The precinct dedicated to the mother goddess, Mut, lies to the south of the newer Amen-Re complex and features various smaller temples and a crescent-shaped sacred lake. It was in the Eighteenth Dynasty Theban Triad that Mut became identified as the wife of Amun-Re. Unfortunately, the temple has been damaged over time, with many parts being repurposed for other structures. However, the Precinct of Mut has been opened to the public following the restoration and excavation works carried out by the Johns Hopkins University team, led by Betsy Bryan. Notably, the courtyard to Mut’s temple yielded six hundred black granite statues. This may be the oldest part of the site.
In 2006, Bryan presented her findings on a festival that involved a deliberate overindulgence in alcohol. Both the priestesses and the population participated in this event, which historical records indicate tens of thousands attended. The festival took place in the temple of Mut, as she had absorbed the warrior goddesses, Sekhmet and Bast, among her aspects when Thebes gained greater prominence. Mut’s assimilation of other goddesses led to her names changing over the years, with the final iteration being Mut-Nekhbet.
Luxor temple excavations revealed a “porch of drunkenness” that Pharaoh Hatshepsut built onto the temple during her twenty-year reign. A later myth surrounding the annual drunken Sekhmet festival claims that Ra, the sun god of Upper Egypt, created Sekhmet from a fiery eye he gained from his mother to destroy the mortals who conspired against him (Lower Egypt). Despite her blood-lust not being quelled after the battle, Ra tricked Sekhmet by turning the Nile red, which made Sekhmet drunk on beer mixed with pomegranate juice, causing her to give up slaughter and become an aspect of the gentle Hathor. The complex interweaving of deities in Egyptian culture occurred over thousands of years.
The Kiosk of Tahraqa
Taharqa, the fourth monarch of the Twenty-fifth Dynasty, held the position of king in his native land of Kush, located in Northern Sudan. The remains of an immense kiosk, erected by the aforementioned pharaoh Taharqa (690-664 B.C.), featured ten twenty-one meter high papyrus columns that were once linked by a low screening wall. Today, only a single, great column remains standing. While it is believed that the structure served as a barque chapel (or Station), some Egyptologists have suggested that the site may have been utilized in ritual activities to join with the s.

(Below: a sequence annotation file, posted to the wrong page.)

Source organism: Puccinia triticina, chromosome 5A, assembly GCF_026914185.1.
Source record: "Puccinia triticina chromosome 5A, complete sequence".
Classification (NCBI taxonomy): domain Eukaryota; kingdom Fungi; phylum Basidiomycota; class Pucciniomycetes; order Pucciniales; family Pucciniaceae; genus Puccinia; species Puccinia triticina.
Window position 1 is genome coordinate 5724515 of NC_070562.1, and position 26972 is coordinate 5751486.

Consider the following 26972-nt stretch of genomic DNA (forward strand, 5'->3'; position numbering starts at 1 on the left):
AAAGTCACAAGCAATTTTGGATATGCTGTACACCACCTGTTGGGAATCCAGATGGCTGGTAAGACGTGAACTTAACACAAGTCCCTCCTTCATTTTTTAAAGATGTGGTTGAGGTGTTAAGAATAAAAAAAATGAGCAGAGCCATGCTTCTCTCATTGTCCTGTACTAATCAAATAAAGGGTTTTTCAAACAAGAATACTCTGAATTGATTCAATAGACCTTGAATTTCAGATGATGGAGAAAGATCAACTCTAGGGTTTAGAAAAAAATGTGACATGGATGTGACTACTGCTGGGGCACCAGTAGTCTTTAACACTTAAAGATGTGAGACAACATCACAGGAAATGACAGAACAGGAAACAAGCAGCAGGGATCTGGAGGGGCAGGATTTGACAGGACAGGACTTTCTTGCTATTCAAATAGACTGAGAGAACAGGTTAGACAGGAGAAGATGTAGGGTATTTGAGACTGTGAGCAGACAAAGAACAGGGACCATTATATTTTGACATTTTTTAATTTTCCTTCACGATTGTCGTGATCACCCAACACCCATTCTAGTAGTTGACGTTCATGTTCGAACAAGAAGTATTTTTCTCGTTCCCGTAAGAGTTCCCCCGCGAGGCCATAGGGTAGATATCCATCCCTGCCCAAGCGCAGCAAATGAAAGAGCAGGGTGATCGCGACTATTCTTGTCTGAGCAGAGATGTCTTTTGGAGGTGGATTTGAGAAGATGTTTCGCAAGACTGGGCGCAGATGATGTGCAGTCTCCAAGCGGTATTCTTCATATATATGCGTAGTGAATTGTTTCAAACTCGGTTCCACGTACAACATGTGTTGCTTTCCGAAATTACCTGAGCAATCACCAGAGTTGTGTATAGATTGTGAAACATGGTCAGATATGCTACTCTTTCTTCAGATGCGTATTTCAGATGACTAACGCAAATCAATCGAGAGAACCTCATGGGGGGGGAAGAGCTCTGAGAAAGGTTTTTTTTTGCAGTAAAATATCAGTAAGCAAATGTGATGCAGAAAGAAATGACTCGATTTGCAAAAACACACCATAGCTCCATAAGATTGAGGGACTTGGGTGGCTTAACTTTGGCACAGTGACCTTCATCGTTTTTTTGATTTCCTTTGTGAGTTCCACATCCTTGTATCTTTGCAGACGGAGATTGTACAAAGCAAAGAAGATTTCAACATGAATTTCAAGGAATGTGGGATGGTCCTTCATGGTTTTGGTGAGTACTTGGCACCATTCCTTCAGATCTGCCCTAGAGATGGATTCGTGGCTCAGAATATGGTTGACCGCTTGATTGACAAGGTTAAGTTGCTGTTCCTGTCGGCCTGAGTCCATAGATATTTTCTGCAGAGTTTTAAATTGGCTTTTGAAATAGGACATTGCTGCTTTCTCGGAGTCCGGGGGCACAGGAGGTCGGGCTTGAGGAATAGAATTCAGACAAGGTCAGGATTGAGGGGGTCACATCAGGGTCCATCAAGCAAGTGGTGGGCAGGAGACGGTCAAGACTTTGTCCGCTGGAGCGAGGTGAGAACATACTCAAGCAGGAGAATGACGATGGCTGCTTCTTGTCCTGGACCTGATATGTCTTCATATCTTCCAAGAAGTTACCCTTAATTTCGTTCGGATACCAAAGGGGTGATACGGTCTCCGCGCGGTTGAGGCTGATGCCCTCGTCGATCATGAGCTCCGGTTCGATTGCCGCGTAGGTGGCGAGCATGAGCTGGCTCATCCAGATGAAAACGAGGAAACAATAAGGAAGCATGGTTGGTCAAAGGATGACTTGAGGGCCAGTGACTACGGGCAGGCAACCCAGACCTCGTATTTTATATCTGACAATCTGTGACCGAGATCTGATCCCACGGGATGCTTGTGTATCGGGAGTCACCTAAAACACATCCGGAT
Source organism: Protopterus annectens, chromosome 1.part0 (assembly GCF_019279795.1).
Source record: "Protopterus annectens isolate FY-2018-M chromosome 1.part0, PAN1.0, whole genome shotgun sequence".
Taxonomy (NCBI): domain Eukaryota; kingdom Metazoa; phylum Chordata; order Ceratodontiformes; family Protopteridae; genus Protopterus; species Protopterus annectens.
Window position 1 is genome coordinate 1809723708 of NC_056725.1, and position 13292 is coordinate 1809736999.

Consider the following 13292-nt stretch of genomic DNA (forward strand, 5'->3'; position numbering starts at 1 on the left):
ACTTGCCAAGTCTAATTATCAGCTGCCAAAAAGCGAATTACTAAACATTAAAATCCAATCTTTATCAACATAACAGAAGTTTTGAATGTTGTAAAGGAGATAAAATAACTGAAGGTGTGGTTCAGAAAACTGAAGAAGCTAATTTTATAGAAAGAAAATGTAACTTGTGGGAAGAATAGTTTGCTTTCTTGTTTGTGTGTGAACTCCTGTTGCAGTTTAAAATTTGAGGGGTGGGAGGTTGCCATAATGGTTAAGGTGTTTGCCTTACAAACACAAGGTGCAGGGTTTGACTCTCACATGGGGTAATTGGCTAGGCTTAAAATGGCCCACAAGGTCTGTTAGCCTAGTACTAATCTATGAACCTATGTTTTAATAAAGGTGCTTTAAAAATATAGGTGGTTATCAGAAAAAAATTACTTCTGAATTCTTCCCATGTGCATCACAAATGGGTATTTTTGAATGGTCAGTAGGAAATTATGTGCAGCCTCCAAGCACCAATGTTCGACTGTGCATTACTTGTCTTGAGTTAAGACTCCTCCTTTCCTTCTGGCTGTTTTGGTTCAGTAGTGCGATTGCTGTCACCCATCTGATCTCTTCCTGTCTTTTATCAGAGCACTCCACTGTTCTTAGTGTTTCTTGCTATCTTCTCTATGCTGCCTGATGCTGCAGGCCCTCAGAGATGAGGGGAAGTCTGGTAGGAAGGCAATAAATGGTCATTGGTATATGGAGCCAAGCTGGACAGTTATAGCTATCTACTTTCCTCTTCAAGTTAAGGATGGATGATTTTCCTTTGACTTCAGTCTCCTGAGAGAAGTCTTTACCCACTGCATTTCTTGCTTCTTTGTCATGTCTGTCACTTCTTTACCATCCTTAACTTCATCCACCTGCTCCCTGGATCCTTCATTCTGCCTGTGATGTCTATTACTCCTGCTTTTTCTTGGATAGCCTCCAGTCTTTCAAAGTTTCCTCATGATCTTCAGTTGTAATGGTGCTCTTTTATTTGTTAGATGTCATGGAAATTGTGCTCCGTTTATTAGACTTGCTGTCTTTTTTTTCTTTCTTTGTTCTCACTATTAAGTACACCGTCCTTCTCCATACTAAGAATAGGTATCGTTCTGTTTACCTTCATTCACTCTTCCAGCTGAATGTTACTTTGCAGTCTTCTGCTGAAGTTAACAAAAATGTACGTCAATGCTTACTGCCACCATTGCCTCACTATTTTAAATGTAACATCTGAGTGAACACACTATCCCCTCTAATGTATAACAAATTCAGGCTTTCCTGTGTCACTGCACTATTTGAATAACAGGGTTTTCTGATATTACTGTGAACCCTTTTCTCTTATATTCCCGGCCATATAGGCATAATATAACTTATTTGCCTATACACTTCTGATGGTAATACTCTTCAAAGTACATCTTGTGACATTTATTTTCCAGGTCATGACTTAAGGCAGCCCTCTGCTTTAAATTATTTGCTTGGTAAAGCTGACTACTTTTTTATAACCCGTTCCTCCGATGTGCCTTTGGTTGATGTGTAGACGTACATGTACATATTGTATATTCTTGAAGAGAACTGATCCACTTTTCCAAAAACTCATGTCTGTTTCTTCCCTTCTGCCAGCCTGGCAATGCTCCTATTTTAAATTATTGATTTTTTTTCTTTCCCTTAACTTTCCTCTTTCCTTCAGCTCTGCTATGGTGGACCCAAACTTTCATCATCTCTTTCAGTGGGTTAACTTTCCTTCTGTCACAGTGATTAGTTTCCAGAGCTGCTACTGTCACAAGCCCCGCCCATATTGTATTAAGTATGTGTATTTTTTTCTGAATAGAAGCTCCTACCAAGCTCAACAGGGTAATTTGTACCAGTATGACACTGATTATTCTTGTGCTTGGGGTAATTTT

Statue of Ramesses II
Certain Egyptologists have posited the notion that the ancient artifact known as the “t.nsk eit” may have been utilized in ceremonial activities to facilitate spiritual communion with the divine. Of note, the Statue of Ramesses II (1070-1032) serves as an exemplary depiction of the ancient Egyptian monarch, with the king adorned in the traditional nemes headdress, replete with the double crown of Upper and Lower Egypt. Additionally, the king’s arms are crossed, clasping the crook and flail in a symbolically potent gesture of royal authority. At the statue’s base, Princess Bent’anta is depicted, garbed in an Uraeus crown of rearing cobras and holding a flower. The name Bent’anta (alternatively rendered as Bintanath, Bint-Anath, or Bintanat) is of Syrian origin, translating to “Daughter of Anath,” a reference to the Canaanite goddess Anath. Notably, Bent’anta’s mother remains unnamed in historical records.
Statue of Princess Bent’anta
The statue of Princess Bent’anta is a notable historical artifact of Syrian origin. The name Bent’anta, which means “Daughter of Anath,” references the Canaanite goddess Anath. It is noteworthy that the mother of Princess Bent’anta remains unnamed in historical records. The statue depicts the Princess in an Uraeus crown of rearing cobras while holding a flower.
Precinct of Montu
The Temple of Montu, situated to the north of the Amun-Re complex, is dedicated to the worship of the war-god Montu. Despite being smaller in size, it is not accessible to the general public. Another temple, the Temple of Amenhotep IV, was intentionally dismantled and can be found towards the east.
Temple of Amenhotep IV
The Temple of Amenhotep IV, situated east of the main complex and outside the walls of the Amun-Re precinct, was deliberately dismantled after its builder’s death. The temple was constructed in an attempt to overcome the powerful priesthood that had gained control over Egypt before his reign. Unfortunately, the temple was destroyed so thoroughly that its complete extent and layout remain unknown. The priesthood of that temple once again regained their powerful position soon after Akhenaten’s death.
3. The Great Court
4. The Kiosk of Tahraqa
5. Barque Chapel of Ramses III
6. Statues of Ramses II
7. The Second Pylon of the Temples of Karnak
The second tower was built by Horemheb (1323-1295 BC), who filled the tower’s interior with thousands of stone blocks from demolished monuments built by king Akhenaton. This building was not finished and partly decorated before Horemheb’s death. His successor Ramses I completed the decoration of the tower during his brief reign of fewer than two years. Ramses I replaced all of Horemheb’s cartouches with his own. Ramses I also built two small shrines that abutted the tower’s east wall on either side of the central passageway. Again, during his rule of Egypt, Ramses II usurped these royal cartouches